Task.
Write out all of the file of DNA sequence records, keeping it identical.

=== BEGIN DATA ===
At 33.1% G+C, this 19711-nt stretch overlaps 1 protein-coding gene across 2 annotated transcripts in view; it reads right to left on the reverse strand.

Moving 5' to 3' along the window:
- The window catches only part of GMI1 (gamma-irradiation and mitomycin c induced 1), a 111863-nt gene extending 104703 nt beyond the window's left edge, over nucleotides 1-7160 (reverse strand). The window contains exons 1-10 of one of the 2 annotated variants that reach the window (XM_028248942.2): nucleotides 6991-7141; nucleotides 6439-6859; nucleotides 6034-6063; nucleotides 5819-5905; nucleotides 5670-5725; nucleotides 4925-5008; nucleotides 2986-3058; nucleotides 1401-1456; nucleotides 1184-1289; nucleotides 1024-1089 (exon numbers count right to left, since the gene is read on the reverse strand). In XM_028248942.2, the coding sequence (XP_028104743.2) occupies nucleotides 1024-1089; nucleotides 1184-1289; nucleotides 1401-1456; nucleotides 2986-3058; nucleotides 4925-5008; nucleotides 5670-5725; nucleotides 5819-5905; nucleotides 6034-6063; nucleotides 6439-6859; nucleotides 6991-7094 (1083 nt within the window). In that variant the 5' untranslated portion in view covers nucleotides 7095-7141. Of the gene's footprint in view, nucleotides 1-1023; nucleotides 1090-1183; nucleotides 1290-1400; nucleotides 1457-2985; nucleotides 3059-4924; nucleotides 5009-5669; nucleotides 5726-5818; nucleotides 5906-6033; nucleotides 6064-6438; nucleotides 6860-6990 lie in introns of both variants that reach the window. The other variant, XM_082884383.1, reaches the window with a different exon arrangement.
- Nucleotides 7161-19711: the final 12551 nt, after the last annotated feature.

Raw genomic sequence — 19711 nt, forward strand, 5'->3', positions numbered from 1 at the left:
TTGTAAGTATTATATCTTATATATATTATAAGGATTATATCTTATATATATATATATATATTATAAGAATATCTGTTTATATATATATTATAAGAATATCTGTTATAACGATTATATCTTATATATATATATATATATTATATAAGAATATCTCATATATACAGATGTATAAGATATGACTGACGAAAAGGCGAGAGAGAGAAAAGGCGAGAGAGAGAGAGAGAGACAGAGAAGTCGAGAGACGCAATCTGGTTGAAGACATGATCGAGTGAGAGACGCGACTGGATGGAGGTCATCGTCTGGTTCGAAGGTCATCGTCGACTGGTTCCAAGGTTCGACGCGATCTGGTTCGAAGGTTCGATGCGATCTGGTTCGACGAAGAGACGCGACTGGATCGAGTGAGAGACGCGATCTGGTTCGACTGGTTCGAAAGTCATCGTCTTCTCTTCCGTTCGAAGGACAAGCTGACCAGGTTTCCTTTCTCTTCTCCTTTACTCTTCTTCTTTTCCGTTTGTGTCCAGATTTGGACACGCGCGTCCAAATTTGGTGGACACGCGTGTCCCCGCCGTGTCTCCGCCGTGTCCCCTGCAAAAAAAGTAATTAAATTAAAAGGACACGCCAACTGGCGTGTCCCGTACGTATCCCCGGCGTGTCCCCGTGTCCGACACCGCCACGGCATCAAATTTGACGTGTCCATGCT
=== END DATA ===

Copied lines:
At 33.1% G+C, this 19711-nt stretch overlaps 1 protein-coding gene across 2 annotated transcripts in view; it reads right to left on the reverse strand.

Moving 5' to 3' along the window:
- The window catches only part of GMI1 (gamma-irradiation and mitomycin c induced 1), a 111863-nt gene extending 104703 nt beyond the window's left edge, over nucleotides 1-7160 (reverse strand). The window contains exons 1-10 of one of the 2 annotated variants that reach the window (XM_028248942.2): nucleotides 6991-7141; nucleotides 6439-6859; nucleotides 6034-6063; nucleotides 5819-5905; nucleotides 5670-5725; nucleotides 4925-5008; nucleotides 2986-3058; nucleotides 1401-1456; nucleotides 1184-1289; nucleotides 1024-1089 (exon numbers count right to left, since the gene is read on the reverse strand). In XM_028248942.2, the coding sequence (XP_028104743.2) occupies nucleotides 1024-1089; nucleotides 1184-1289; nucleotides 1401-1456; nucleotides 2986-3058; nucleotides 4925-5008; nucleotides 5670-5725; nucleotides 5819-5905; nucleotides 6034-6063; nucleotides 6439-6859; nucleotides 6991-7094 (1083 nt within the window). In that variant the 5' untranslated portion in view covers nucleotides 7095-7141. Of the gene's footprint in view, nucleotides 1-1023; nucleotides 1090-1183; nucleotides 1290-1400; nucleotides 1457-2985; nucleotides 3059-4924; nucleotides 5009-5669; nucleotides 5726-5818; nucleotides 5906-6033; nucleotides 6064-6438; nucleotides 6860-6990 lie in introns of both variants that reach the window. The other variant, XM_082884383.1, reaches the window with a different exon arrangement.
- Nucleotides 7161-19711: the final 12551 nt, after the last annotated feature.

Raw genomic sequence — 19711 nt, forward strand, 5'->3', positions numbered from 1 at the left:
TTGTAAGTATTATATCTTATATATATTATAAGGATTATATCTTATATATATATATATATATTATAAGAATATCTGTTTATATATATATTATAAGAATATCTGTTATAACGATTATATCTTATATATATATATATATATTATATAAGAATATCTCATATATACAGATGTATAAGATATGACTGACGAAAAGGCGAGAGAGAGAAAAGGCGAGAGAGAGAGAGAGAGACAGAGAAGTCGAGAGACGCAATCTGGTTGAAGACATGATCGAGTGAGAGACGCGACTGGATGGAGGTCATCGTCTGGTTCGAAGGTCATCGTCGACTGGTTCCAAGGTTCGACGCGATCTGGTTCGAAGGTTCGATGCGATCTGGTTCGACGAAGAGACGCGACTGGATCGAGTGAGAGACGCGATCTGGTTCGACTGGTTCGAAAGTCATCGTCTTCTCTTCCGTTCGAAGGACAAGCTGACCAGGTTTCCTTTCTCTTCTCCTTTACTCTTCTTCTTTTCCGTTTGTGTCCAGATTTGGACACGCGCGTCCAAATTTGGTGGACACGCGTGTCCCCGCCGTGTCTCCGCCGTGTCCCCTGCAAAAAAAGTAATTAAATTAAAAGGACACGCCAACTGGCGTGTCCCGTACGTATCCCCGGCGTGTCCCCGTGTCCGACACCGCCACGGCATCAAATTTGACGTGTCCATGCT